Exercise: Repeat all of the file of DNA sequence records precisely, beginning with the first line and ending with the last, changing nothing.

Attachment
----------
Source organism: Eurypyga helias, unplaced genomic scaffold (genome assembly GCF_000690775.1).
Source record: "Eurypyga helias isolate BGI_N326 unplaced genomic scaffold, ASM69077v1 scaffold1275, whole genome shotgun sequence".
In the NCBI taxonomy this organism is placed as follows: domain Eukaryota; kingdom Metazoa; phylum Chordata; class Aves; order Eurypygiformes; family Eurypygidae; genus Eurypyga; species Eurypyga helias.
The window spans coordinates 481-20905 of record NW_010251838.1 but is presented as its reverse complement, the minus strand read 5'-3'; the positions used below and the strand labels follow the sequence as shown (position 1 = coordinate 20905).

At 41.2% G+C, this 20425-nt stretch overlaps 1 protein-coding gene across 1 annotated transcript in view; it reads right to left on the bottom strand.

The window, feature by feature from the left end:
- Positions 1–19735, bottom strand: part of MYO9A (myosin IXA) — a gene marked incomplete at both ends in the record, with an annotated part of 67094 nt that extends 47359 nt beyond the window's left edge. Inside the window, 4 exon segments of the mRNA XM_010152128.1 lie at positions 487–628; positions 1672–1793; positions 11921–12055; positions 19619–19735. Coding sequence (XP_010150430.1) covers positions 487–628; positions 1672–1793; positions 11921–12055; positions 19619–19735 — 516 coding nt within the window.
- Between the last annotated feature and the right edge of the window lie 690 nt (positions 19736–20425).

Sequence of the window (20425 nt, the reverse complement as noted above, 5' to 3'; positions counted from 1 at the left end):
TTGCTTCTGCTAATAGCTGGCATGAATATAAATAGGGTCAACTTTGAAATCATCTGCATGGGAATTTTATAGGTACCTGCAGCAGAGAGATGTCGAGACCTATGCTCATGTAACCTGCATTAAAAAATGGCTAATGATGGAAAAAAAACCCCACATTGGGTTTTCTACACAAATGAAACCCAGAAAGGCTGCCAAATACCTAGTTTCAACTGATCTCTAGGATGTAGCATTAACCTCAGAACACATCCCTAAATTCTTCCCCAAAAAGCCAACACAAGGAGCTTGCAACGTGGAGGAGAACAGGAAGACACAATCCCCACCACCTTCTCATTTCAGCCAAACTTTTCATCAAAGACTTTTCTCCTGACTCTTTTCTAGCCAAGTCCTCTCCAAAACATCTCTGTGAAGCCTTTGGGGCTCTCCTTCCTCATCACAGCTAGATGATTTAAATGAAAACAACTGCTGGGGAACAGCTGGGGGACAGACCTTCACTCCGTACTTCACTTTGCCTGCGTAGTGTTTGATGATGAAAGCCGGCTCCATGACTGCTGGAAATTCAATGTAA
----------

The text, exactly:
Source organism: Eurypyga helias, unplaced genomic scaffold (genome assembly GCF_000690775.1).
Source record: "Eurypyga helias isolate BGI_N326 unplaced genomic scaffold, ASM69077v1 scaffold1275, whole genome shotgun sequence".
In the NCBI taxonomy this organism is placed as follows: domain Eukaryota; kingdom Metazoa; phylum Chordata; class Aves; order Eurypygiformes; family Eurypygidae; genus Eurypyga; species Eurypyga helias.
The window spans coordinates 481-20905 of record NW_010251838.1 but is presented as its reverse complement, the minus strand read 5'-3'; the positions used below and the strand labels follow the sequence as shown (position 1 = coordinate 20905).

At 41.2% G+C, this 20425-nt stretch overlaps 1 protein-coding gene across 1 annotated transcript in view; it reads right to left on the bottom strand.

The window, feature by feature from the left end:
- Positions 1–19735, bottom strand: part of MYO9A (myosin IXA) — a gene marked incomplete at both ends in the record, with an annotated part of 67094 nt that extends 47359 nt beyond the window's left edge. Inside the window, 4 exon segments of the mRNA XM_010152128.1 lie at positions 487–628; positions 1672–1793; positions 11921–12055; positions 19619–19735. Coding sequence (XP_010150430.1) covers positions 487–628; positions 1672–1793; positions 11921–12055; positions 19619–19735 — 516 coding nt within the window.
- Between the last annotated feature and the right edge of the window lie 690 nt (positions 19736–20425).

Sequence of the window (20425 nt, the reverse complement as noted above, 5' to 3'; positions counted from 1 at the left end):
TTGCTTCTGCTAATAGCTGGCATGAATATAAATAGGGTCAACTTTGAAATCATCTGCATGGGAATTTTATAGGTACCTGCAGCAGAGAGATGTCGAGACCTATGCTCATGTAACCTGCATTAAAAAATGGCTAATGATGGAAAAAAAACCCCACATTGGGTTTTCTACACAAATGAAACCCAGAAAGGCTGCCAAATACCTAGTTTCAACTGATCTCTAGGATGTAGCATTAACCTCAGAACACATCCCTAAATTCTTCCCCAAAAAGCCAACACAAGGAGCTTGCAACGTGGAGGAGAACAGGAAGACACAATCCCCACCACCTTCTCATTTCAGCCAAACTTTTCATCAAAGACTTTTCTCCTGACTCTTTTCTAGCCAAGTCCTCTCCAAAACATCTCTGTGAAGCCTTTGGGGCTCTCCTTCCTCATCACAGCTAGATGATTTAAATGAAAACAACTGCTGGGGAACAGCTGGGGGACAGACCTTCACTCCGTACTTCACTTTGCCTGCGTAGTGTTTGATGATGAAAGCCGGCTCCATGACTGCTGGAAATTCAATGTAA